Here’s a Map of the Sanctuary Cities Jeff Sessions Has Threatened with Funding Losses

sessions
Attorney General Jeff Sessions joins White House Press Secretary Sean Spicer for the daily press briefing at the White House in Washington, D.C., March 27, 2017. Jonathan Ernst/Reuters

Attorney General Jeff Sessions announced in a press conference Monday that the U.S. government planned actions—most notably the pulling of federal funds—against so-called sanctuary cities and states for undocumented immigrants.

Sessions slammed the cities and states that flout federal orders by refusing to arrest or detain undocumented immigrants. The attorney general was reaffirming a longstanding position for the administration of President Donald Trump. In the news conference, Sessions painted a picture of violent criminals on the loose, stating that "countless Americans would be alive today" if it weren't for sanctuary cities and states.

"Such policies cannot continue," Sessions said. "They make our nation less safe by putting dangerous criminals back on the streets."

U.S. Immigration and Customs Enforcement (ICE) released last week its first Declined Detainer Outcome Report, a new weekly document that outlines which jurisdictions choose not to cooperate with ICE requests. The first Declined Detainer Outcome Report also noted 118 jurisdictions that "have enacted policies which limit cooperation with ICE." In other words, it laid out which jurisdictions it considered to be providing some form of sanctuary to undocumented immigrants. (The list can be found on pages 23-33 on the report.)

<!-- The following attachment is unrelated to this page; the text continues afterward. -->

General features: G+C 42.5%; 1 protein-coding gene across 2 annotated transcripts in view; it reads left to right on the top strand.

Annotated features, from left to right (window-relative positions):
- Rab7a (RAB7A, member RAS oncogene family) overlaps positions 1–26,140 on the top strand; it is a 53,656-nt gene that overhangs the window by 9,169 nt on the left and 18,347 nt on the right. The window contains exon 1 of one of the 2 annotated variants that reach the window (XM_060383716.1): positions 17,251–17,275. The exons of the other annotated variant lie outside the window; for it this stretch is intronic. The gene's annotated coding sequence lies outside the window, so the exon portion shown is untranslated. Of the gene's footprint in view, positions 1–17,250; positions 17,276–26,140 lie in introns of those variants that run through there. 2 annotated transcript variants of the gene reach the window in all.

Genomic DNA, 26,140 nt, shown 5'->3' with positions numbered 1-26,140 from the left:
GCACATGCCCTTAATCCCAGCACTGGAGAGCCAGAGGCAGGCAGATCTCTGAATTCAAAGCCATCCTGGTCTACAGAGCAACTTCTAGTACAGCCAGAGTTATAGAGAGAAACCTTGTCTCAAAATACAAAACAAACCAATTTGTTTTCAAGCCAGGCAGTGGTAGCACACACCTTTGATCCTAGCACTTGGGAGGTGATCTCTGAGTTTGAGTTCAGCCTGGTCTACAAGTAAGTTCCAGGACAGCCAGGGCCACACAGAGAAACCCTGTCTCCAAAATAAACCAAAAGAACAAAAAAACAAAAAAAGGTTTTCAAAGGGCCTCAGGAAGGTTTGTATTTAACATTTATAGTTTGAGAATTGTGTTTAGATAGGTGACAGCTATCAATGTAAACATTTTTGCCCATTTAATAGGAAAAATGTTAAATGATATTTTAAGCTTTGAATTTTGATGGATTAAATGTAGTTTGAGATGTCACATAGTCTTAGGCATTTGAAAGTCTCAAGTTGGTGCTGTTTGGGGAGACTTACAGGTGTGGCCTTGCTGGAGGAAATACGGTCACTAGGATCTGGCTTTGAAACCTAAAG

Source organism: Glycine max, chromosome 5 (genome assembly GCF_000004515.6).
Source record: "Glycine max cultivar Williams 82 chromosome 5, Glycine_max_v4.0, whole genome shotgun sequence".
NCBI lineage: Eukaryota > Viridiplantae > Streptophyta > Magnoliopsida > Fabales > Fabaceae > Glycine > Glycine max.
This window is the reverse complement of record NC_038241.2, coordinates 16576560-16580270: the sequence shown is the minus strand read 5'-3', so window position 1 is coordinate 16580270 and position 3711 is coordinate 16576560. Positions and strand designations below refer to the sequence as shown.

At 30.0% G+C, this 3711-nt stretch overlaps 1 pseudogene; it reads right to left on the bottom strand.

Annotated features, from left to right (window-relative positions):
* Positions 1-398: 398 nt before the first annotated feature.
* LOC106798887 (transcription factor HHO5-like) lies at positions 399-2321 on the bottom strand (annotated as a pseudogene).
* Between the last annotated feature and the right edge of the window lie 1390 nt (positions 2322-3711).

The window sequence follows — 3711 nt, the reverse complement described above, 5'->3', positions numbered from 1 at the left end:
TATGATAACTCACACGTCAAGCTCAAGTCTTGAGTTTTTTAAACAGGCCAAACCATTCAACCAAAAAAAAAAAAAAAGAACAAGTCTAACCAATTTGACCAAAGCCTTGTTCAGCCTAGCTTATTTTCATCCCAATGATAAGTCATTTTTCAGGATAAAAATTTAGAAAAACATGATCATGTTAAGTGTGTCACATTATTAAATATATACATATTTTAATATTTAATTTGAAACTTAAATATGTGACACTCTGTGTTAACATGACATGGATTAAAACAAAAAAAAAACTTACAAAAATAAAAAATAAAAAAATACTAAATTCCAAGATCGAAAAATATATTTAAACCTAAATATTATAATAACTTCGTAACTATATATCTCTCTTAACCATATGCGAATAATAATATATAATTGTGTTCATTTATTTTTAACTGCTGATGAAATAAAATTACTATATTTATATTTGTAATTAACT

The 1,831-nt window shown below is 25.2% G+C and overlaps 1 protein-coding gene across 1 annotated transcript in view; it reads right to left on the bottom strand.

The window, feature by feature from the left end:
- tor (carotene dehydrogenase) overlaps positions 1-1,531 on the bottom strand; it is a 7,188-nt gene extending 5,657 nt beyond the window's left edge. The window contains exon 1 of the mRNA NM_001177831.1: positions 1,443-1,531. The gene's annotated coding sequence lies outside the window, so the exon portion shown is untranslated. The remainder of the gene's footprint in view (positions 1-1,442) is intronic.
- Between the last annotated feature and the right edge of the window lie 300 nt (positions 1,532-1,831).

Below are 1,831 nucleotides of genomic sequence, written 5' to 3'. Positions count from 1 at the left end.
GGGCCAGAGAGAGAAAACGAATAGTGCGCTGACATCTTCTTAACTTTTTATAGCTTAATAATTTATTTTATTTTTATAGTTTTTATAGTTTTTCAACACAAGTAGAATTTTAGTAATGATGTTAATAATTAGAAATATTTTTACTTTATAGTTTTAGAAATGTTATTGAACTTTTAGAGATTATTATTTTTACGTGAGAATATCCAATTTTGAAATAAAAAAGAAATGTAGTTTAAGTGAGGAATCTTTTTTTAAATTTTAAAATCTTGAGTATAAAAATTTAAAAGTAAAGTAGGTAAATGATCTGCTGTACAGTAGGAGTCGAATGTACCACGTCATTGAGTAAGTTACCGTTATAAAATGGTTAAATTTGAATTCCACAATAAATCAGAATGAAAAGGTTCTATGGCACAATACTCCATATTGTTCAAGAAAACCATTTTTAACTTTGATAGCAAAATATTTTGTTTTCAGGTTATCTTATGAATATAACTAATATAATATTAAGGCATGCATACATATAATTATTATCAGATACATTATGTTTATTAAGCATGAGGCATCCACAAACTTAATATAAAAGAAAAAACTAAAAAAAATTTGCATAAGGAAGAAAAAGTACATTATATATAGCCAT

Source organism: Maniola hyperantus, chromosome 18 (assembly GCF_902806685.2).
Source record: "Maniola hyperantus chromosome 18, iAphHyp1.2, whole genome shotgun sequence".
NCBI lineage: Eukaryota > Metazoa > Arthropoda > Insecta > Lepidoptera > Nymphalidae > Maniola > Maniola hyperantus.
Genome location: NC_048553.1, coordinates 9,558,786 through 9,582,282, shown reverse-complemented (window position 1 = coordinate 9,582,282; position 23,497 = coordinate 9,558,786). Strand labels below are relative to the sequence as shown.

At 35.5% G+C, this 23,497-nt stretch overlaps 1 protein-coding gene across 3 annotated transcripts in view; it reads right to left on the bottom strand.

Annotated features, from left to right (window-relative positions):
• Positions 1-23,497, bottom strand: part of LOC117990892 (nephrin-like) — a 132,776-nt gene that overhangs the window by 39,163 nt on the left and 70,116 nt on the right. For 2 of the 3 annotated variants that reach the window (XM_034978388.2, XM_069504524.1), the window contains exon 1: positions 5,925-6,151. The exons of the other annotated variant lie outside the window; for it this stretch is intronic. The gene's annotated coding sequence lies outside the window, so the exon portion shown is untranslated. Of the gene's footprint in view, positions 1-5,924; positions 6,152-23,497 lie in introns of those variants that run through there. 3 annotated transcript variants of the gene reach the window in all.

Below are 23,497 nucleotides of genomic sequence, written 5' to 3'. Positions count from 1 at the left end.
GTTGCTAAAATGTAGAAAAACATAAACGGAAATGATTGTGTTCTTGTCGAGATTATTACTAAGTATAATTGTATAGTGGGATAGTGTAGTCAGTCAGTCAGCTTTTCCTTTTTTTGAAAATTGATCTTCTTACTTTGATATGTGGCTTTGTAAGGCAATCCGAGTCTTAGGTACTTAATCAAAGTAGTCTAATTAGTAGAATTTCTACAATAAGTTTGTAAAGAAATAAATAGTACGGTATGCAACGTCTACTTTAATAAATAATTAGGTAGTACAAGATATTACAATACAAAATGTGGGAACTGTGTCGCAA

There's no standard definition for what makes a city or state a sanctuary, so lists can vary wildly. The Center for Immigration Studies, a far-right organization the Southern Poverty Law Center has slammed for white nationalist ties, has at times listed as many as 300 sanctuary cities.

Sessions noted that moving forward, any city applying for a Department of Justice grant would have to be certified as a non-sanctuary city in order to get funding. The department is scheduled to issue more than $4 billion in grants this year.

"We intend to use all the lawful authorities we have to make sure our state and local officials... are in sync with the federal government," Sessions said.

Check out the map below from Graphiq, which outlines the areas in the U.S. that could be most affected by the pulled funding.